Managers similar to John can undermine proactive reporting with reactions to near miss reports like, “That’s the stupidest thing I have ever seen and that guy should be fired.” Word gets around fast and proactive safety information can quickly disappear under a John-type response.
Paul cared for his people. He regularly put his work boots on and got out into the workplace to talk to the workers and to ask how things were going. He listened. He also made it clear to the workers what his standards were — and they were high when it came to safety. Paul had a sincere way of engaging workers and getting them to buy-in to the safety goals. He used “Thank you” and “I appreciate what you are doing here” as his recognition for a safe workplace.
John managed safety from the office. He much preferred looking at a spreadsheet than talking with workers. When he was forced to be in the workplace to meet his audit obligations, he would leave a trail of discouraged workers in his wake. He attempted to buy worker engagement into safety with elaborate incentive schemes and punishment regimes if they dared to have an incident. When John was cautioned that one of his especially harsh punishment plans would generate fear in the organization, he responded with an enthusiastic “I want to see what fear will do!”
The Paul way of understanding safety culture was to conduct a formal safety perception survey. A John prefers his own judgement of how things are going. Paul regularly meets with his safety professionals for updates, guidance and advice. John doesn’t know who his safety professionals are. Paul views safety as his responsibility. John says that’s what the safety people do. Paul spends up to 20 per cent of his time on safety. John only does what he has to for audit scores. Paul leads safety. John drags it down.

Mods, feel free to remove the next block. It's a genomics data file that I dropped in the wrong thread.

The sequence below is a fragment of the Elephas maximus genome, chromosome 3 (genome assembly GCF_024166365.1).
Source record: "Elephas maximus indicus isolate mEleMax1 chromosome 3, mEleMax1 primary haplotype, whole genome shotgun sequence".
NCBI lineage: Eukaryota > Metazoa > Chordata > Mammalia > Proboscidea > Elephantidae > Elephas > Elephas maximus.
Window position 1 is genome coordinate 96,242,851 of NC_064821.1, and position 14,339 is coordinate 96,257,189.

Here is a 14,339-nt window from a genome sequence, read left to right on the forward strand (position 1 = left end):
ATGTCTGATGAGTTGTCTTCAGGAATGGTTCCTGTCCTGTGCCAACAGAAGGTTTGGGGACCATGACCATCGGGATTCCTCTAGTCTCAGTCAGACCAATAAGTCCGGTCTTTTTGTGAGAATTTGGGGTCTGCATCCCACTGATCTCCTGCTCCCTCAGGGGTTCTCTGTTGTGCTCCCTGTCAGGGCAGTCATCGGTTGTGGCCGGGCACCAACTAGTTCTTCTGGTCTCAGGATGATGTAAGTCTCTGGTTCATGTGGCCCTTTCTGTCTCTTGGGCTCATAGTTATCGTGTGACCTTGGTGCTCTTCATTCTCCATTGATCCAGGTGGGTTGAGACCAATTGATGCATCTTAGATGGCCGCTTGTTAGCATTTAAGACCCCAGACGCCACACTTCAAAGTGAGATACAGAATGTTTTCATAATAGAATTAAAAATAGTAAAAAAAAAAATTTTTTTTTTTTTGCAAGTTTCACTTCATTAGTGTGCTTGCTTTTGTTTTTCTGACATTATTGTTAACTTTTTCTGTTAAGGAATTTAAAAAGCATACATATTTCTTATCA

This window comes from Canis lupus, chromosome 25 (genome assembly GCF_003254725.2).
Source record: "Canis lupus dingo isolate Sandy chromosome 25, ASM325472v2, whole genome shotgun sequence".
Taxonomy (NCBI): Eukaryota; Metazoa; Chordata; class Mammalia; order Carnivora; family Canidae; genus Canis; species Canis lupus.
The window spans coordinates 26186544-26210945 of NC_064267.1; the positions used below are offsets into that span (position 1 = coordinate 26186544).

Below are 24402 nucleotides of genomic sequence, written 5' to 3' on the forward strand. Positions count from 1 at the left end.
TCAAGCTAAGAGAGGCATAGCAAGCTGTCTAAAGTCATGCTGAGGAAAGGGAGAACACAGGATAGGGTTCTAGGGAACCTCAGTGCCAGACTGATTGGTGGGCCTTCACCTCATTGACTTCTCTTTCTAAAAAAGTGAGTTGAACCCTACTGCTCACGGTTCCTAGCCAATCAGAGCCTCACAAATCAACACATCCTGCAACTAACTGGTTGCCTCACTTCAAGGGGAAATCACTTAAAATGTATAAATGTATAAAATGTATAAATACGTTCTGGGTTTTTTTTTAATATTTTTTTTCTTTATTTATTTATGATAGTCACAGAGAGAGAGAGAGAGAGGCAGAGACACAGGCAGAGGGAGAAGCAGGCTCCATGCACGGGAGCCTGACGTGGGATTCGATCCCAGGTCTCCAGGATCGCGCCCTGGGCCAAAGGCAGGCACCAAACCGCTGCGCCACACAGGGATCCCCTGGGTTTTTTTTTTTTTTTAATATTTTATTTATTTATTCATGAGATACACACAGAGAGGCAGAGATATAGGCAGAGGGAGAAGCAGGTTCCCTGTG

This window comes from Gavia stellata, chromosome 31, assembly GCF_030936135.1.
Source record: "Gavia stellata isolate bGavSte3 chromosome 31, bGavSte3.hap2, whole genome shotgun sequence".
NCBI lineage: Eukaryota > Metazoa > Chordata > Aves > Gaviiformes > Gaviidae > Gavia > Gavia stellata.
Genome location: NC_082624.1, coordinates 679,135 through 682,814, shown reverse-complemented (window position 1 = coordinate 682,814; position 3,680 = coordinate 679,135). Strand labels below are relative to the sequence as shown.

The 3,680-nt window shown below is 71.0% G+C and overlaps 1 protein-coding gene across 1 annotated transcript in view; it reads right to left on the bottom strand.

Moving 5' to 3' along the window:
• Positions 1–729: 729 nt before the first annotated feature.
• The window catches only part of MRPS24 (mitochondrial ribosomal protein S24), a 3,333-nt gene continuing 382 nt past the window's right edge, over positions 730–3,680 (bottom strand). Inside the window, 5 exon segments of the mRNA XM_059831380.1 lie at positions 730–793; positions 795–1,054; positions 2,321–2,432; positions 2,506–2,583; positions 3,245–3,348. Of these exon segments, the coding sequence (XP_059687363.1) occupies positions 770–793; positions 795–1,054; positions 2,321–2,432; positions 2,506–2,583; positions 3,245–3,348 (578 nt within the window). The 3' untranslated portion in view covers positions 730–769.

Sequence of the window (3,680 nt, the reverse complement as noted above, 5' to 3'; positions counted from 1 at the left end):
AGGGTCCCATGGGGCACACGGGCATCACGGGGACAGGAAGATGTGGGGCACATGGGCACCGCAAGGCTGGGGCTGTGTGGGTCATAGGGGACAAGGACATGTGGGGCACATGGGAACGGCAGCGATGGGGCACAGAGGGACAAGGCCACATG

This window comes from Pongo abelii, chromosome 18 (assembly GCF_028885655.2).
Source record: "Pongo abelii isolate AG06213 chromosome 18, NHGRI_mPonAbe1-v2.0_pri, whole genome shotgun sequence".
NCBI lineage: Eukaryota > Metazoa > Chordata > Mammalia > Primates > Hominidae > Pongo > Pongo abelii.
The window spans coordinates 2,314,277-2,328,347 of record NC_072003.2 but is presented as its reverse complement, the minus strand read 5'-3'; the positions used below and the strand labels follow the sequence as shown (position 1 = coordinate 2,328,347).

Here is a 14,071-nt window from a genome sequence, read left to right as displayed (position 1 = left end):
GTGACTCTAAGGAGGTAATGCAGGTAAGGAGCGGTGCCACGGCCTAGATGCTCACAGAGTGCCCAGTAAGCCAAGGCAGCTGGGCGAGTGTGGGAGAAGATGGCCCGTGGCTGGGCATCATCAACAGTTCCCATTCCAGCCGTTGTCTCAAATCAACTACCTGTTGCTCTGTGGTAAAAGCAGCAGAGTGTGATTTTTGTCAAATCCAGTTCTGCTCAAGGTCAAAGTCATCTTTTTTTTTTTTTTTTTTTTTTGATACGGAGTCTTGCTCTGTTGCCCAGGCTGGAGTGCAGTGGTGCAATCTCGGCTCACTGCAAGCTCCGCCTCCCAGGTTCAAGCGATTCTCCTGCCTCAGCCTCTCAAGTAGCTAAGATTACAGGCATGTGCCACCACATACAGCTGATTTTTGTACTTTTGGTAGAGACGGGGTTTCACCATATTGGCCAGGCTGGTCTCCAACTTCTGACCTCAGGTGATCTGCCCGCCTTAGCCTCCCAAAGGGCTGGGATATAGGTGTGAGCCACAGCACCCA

So, now that we know what the best of managers look like (Paul) and the characteristics of the worst (John), what do we do about it? If you have a Paul, congratulations, and continue to reinforce the things he does. If you have a John, remember the culture of your organization is shaped by the manager, so it’s unacceptable to simply accept it and do nothing. The challenge becomes: How do you move your John-type manager along that scale from worst to best? This won’t be easy and it won’t happen overnight. It will involve providing feedback to your John and, where possible, providing it formally through a perception survey. It will mean ongoing coaching to show your manager how his or her actions impact safety. If they choose not to change, you cannot afford to have the safety culture undermined by their actions and it may be time for the talk: “You don’t fit with what we are trying to achieve in safety and we will need to remove you from your position.”
It might be by far the best thing you have ever done to impact your safety culture.
This article originally appeared in the December/January 2019 issue of COS.
Dave Fennell is an independent safety consultant and motivational speaker based in Cochrane, Alta. He is well-known for his expertise in risk tolerance, human factors and behaviour-based safety. He can be reached at firstname.lastname@example.org
, or visit www.davefennellsafety.com
for more information.